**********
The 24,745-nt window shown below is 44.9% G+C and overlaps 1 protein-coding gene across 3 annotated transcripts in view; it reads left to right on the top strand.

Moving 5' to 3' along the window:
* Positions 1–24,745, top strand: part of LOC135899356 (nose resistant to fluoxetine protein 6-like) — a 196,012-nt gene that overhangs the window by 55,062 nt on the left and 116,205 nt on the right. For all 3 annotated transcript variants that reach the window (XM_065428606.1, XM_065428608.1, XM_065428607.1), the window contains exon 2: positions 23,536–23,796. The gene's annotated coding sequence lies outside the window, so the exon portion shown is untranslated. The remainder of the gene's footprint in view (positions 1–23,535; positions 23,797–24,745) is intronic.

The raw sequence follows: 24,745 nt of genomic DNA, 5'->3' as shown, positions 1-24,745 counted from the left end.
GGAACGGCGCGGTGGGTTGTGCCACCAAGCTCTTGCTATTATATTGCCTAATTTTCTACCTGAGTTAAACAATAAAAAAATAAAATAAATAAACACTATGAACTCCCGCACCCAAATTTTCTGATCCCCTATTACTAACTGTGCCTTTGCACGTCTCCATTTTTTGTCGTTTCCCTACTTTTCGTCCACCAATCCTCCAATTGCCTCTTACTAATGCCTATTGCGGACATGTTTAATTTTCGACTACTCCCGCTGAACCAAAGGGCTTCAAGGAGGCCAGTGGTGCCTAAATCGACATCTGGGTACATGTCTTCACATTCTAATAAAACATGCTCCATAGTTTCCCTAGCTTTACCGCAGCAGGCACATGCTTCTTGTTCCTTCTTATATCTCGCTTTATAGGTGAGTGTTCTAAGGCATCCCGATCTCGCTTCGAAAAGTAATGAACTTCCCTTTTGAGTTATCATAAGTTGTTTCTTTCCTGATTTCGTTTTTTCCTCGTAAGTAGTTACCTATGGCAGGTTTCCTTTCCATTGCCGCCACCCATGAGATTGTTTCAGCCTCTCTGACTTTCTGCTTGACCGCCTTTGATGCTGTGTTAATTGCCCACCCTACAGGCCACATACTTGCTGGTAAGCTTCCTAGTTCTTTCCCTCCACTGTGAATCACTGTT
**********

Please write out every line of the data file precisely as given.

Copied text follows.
The 24,745-nt window shown below is 44.9% G+C and overlaps 1 protein-coding gene across 3 annotated transcripts in view; it reads left to right on the top strand.

Moving 5' to 3' along the window:
* Positions 1–24,745, top strand: part of LOC135899356 (nose resistant to fluoxetine protein 6-like) — a 196,012-nt gene that overhangs the window by 55,062 nt on the left and 116,205 nt on the right. For all 3 annotated transcript variants that reach the window (XM_065428606.1, XM_065428608.1, XM_065428607.1), the window contains exon 2: positions 23,536–23,796. The gene's annotated coding sequence lies outside the window, so the exon portion shown is untranslated. The remainder of the gene's footprint in view (positions 1–23,535; positions 23,797–24,745) is intronic.

The raw sequence follows: 24,745 nt of genomic DNA, 5'->3' as shown, positions 1-24,745 counted from the left end.
GGAACGGCGCGGTGGGTTGTGCCACCAAGCTCTTGCTATTATATTGCCTAATTTTCTACCTGAGTTAAACAATAAAAAAATAAAATAAATAAACACTATGAACTCCCGCACCCAAATTTTCTGATCCCCTATTACTAACTGTGCCTTTGCACGTCTCCATTTTTTGTCGTTTCCCTACTTTTCGTCCACCAATCCTCCAATTGCCTCTTACTAATGCCTATTGCGGACATGTTTAATTTTCGACTACTCCCGCTGAACCAAAGGGCTTCAAGGAGGCCAGTGGTGCCTAAATCGACATCTGGGTACATGTCTTCACATTCTAATAAAACATGCTCCATAGTTTCCCTAGCTTTACCGCAGCAGGCACATGCTTCTTGTTCCTTCTTATATCTCGCTTTATAGGTGAGTGTTCTAAGGCATCCCGATCTCGCTTCGAAAAGTAATGAACTTCCCTTTTGAGTTATCATAAGTTGTTTCTTTCCTGATTTCGTTTTTTCCTCGTAAGTAGTTACCTATGGCAGGTTTCCTTTCCATTGCCGCCACCCATGAGATTGTTTCAGCCTCTCTGACTTTCTGCTTGACCGCCTTTGATGCTGTGTTAATTGCCCACCCTACAGGCCACATACTTGCTGGTAAGCTTCCTAGTTCTTTCCCTCCACTGTGAATCACTGTT